Monday AM February 16th, 2009

Coal will continue to be an important resource in power generation, according to speakers at the recent Cambridge Energy Research Associates conference. But technology could help make it environmentally acceptable. Ed Mayberry reports.


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The compromise economic stimulus bill includes funds for further research and development in carbon capture and underground sequestration.  That could mean government grants, in the beginning, according to Fred Krupp with the Environmental Defense Fund.

“Particularly early research and development of some of these technologies, and we should be spending money on geothermal energy and solar.  There’s a place for government R-and-D spending.  But the beauty of the cap-and-trade system is that it gets private capital going into these things in a much bigger way than government capital ever will, because there’ll be a profit motive.  We’re holding out a pot of gold for the people who figure out how to save us.”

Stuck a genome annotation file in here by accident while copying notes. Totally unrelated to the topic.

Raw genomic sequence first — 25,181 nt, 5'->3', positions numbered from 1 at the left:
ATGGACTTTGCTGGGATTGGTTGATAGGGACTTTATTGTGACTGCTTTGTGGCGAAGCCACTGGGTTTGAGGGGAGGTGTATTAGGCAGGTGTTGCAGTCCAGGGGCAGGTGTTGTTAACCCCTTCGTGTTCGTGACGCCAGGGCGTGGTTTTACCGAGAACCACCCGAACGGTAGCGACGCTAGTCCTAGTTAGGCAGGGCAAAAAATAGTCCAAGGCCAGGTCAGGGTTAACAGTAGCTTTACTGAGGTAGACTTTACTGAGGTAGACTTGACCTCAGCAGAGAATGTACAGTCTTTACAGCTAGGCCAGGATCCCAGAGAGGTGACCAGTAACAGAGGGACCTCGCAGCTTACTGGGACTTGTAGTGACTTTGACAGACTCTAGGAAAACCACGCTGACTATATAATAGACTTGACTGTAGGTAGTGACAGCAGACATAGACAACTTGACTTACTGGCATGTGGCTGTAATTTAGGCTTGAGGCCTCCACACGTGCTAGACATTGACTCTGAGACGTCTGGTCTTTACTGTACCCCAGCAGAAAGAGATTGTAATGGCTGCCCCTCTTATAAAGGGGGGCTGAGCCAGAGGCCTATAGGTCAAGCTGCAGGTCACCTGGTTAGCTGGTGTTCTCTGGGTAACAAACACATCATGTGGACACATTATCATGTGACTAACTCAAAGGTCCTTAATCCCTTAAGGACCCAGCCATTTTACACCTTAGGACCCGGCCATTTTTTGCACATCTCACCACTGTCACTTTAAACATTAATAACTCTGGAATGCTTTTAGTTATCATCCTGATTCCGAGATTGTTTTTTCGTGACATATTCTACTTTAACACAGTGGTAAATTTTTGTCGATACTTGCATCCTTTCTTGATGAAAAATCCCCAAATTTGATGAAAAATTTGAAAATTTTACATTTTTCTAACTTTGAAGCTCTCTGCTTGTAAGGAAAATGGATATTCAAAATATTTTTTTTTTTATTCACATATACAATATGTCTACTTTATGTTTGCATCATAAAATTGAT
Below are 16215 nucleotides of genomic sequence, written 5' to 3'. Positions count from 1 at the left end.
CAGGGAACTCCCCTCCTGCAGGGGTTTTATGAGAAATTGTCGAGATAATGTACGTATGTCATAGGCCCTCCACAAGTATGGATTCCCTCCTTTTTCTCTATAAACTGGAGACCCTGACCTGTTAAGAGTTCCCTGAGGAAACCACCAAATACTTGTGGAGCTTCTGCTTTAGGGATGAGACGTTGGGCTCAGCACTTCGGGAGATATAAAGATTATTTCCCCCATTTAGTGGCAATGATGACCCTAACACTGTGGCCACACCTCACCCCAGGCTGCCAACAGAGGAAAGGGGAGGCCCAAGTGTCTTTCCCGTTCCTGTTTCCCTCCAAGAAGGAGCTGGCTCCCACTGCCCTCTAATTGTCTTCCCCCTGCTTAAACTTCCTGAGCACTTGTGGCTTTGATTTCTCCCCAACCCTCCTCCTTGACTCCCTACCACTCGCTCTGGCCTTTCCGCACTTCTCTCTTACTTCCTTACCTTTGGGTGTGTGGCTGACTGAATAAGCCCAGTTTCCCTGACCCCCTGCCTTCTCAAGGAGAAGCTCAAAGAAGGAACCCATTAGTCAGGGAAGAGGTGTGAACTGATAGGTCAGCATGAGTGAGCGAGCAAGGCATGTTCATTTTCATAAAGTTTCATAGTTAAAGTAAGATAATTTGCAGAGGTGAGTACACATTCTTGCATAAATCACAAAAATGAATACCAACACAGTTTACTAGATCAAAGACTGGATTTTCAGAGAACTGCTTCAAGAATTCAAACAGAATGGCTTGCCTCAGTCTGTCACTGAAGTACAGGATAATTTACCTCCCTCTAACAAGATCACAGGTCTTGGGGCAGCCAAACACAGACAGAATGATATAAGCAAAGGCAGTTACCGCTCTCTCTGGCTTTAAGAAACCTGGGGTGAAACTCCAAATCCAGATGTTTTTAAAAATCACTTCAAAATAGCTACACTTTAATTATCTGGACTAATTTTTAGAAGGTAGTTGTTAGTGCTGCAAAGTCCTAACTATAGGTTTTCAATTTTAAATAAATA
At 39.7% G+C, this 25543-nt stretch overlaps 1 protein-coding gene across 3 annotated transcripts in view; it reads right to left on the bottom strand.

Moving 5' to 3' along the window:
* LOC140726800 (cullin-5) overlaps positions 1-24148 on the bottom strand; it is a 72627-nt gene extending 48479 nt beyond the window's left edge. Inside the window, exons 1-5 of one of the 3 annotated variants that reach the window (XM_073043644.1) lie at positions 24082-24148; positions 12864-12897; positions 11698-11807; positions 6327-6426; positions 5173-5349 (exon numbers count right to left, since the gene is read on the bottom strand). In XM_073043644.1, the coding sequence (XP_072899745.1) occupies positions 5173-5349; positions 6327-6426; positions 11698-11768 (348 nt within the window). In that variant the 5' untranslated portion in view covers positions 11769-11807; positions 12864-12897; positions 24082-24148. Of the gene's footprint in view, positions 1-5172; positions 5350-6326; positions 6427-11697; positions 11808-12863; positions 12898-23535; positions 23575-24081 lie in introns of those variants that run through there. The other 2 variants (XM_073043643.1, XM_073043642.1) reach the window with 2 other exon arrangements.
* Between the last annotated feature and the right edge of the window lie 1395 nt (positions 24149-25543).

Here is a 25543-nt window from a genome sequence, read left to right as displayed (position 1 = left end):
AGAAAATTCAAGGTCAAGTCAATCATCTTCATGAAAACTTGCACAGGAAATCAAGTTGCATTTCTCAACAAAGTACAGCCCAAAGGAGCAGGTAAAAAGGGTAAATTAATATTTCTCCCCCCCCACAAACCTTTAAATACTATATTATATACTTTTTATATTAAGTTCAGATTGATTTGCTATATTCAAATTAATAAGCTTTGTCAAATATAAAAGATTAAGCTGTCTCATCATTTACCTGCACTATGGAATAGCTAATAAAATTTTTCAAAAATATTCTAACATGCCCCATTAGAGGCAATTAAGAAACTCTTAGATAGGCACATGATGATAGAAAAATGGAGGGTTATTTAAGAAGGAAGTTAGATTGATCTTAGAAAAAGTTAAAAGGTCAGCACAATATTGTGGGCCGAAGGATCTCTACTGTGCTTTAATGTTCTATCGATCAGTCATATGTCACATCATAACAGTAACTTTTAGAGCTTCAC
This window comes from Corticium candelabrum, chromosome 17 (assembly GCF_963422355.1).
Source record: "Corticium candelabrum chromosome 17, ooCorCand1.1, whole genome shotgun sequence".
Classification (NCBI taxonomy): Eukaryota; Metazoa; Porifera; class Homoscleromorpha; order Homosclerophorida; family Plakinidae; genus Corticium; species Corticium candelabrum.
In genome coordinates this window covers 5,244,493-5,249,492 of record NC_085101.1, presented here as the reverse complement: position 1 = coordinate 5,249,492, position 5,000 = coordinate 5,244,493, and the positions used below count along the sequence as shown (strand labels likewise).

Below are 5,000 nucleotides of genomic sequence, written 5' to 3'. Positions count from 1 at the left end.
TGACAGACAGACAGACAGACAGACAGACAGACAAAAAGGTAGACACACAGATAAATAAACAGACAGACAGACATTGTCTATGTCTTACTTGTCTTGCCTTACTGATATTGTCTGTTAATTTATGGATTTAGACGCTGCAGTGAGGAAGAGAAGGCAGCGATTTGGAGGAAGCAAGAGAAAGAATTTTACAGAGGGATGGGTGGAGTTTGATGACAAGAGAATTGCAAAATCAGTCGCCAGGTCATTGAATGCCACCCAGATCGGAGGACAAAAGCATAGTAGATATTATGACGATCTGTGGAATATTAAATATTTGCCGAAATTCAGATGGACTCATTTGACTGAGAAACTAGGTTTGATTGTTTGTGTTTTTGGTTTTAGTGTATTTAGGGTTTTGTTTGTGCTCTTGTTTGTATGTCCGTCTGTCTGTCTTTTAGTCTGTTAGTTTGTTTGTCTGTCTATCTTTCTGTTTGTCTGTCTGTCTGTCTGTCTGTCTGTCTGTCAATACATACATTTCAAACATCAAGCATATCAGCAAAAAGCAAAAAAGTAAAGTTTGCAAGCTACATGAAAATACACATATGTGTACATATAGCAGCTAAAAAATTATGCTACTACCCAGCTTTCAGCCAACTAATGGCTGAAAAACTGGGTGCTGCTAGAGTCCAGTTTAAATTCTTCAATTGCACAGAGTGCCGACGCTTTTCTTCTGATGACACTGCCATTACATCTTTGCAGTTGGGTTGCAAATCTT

Mark Brownstein with the Environmental Defense Fund says the measure of success will be the reduction of emissions.

“Technology deployment is a strategy for meeting an obligation under a cap, but the purpose of the cap isn’t technology deployment — it’s reducing the emissions into the atmosphere.  In the case of the acid rain program, once companies understood that they had an obligation to limit their emissions, but then the freedom to figure out how to do that, they found less expensive ways of meeting their limits.”

The Environmental Defense Fund speakers at the recent annual Cambridge Energy Research Associates conference in Houston say we’ll be burning coal for many years to come, despite its environmental drawbacks.  They’re hoping the country finds a way for coal to continue to be part of the energy mix. 

Ed Mayberry, KUHF Houston Public Radio News.

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